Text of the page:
Maor performed a PCR test on November 20 – his second day in the UK – and again on November 21 – the first day of the medical conference – under British and Israeli travel rules. After attending the final day on November 23, he flew from London via Heathrow Airport at 9 p.m. Upon arriving in Tel Aviv in the early hours of November 24, he underwent a third PCR test – which also came out negative.
“The only reasonable explanation is that I got infected on the last day of the meeting – maybe at the airport, maybe at the meeting,” he said. “This is why the [third] PCR was too early to detect infection. So either the second day of the meeting or the last day of the meeting because there is a lag between when you are infected and when the PCR becomes positive.
After initially testing negative for Covid-19 upon his return to Israel, he returned to work at Sheba Medical Center before developing symptoms, and a fourth PRC test said he was positive. Maor has since been informed that it is the third confirmed case of Omicron in Israel, and the first in the country with no travel link to southern Africa.
Maor told The Guardian that he “feels weird” to be one of the first people in the world to be infected with the Omicron variant. “As a doctor, I’m not used to being in the spotlight.”
Although his wife accompanied him to London, neither she nor any of her children showed symptoms or tested positive for Covid-19. “It’s reassuring, I think,” he said. “I think the transmissibility of this [variant] is not completely different or drastically different from what I know of Delta.
Maor said he would urge people to get vaccinated and receive a booster if eligible. “I cannot stress enough the importance of this,” he said. “Things could have turned out a lot worse for my family and friends – I’m sure my illness could have been worse without the vaccine.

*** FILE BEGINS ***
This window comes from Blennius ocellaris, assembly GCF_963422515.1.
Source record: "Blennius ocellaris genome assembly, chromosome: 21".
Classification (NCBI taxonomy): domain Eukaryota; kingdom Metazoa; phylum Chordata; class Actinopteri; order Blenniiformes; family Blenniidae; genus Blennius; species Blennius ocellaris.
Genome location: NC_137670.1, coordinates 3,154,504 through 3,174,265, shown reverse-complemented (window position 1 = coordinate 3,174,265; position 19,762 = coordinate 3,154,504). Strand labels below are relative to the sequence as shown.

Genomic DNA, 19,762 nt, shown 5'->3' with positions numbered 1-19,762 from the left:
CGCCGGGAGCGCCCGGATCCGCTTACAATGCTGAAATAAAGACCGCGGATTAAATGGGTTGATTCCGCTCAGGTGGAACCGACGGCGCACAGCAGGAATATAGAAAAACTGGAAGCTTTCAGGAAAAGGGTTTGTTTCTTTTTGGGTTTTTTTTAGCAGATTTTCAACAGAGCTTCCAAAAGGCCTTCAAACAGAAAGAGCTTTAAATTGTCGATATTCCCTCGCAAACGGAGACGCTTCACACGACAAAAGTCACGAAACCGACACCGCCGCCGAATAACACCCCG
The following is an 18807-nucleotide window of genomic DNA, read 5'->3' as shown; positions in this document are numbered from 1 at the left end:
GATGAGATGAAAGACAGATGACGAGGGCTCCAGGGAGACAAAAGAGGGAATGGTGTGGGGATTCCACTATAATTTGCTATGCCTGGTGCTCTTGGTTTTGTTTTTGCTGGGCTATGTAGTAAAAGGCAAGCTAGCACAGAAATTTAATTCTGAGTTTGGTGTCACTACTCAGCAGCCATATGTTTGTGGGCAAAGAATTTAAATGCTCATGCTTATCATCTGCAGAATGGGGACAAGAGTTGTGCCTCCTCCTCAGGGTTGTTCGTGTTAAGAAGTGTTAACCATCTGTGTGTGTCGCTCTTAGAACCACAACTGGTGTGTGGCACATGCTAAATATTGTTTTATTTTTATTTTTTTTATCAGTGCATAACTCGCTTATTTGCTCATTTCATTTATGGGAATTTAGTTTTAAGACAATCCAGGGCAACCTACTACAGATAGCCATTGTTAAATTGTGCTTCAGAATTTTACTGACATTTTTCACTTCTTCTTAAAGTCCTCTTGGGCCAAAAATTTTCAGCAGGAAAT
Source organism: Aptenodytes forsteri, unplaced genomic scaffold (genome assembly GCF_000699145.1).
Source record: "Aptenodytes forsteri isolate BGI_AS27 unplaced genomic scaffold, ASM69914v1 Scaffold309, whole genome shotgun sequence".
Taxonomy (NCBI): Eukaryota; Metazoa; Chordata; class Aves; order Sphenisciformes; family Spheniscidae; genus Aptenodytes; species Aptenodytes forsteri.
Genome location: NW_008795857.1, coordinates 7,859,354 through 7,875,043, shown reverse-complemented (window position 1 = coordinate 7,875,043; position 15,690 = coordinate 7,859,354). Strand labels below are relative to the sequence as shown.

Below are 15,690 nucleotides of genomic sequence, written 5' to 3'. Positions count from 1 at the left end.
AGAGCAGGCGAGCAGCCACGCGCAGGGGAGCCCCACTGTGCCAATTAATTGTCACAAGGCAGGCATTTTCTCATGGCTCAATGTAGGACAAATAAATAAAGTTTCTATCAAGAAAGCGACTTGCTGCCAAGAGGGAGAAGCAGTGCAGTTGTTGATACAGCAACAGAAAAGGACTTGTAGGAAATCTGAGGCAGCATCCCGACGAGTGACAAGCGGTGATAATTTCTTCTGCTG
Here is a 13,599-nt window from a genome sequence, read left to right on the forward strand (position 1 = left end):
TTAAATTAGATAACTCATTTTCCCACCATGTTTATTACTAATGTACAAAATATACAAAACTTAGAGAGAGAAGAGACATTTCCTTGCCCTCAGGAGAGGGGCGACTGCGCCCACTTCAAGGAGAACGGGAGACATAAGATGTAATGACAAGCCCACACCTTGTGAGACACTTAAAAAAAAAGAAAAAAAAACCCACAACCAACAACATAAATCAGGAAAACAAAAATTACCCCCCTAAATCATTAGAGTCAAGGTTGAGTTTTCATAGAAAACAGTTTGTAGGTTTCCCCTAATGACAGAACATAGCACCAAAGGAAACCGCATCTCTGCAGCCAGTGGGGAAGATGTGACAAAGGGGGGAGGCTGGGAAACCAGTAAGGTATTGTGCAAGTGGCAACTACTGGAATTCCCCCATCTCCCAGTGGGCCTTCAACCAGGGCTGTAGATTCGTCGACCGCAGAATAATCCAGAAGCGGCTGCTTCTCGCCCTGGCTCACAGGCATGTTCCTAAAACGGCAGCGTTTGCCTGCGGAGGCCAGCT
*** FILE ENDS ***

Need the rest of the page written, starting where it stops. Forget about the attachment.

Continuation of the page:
The Europa group, which is based in Toulouse and hosted the PCR London Valves 2021 conference at ExCeL London, posted a message on its official conference website confirming on November 30 that a delegate had tested positive for Covid after his return to his country of origin. .
Speaking from France, a spokesperson for Europa Group told the Guardian: “As you can imagine, the health, safety and well-being of everyone who visited PCR London Valves was our priority. number one.
“All the protocols mandated by the UK government have been put in place. Anyone entering the convention center had to present a valid health passport and had to wear a mask. Hydroalcoholic gel and masks were made available to all participants and bins for used protective equipment were made available. “
Israel closed its borders to foreigners from all countries for 14 days on Saturday to try to contain the spread of Omicron and reintroduced anti-terrorism phone tracking technology to trace the contacts of a handful of people who have likely been infected. The UK has added 10 countries to its travel “red list”.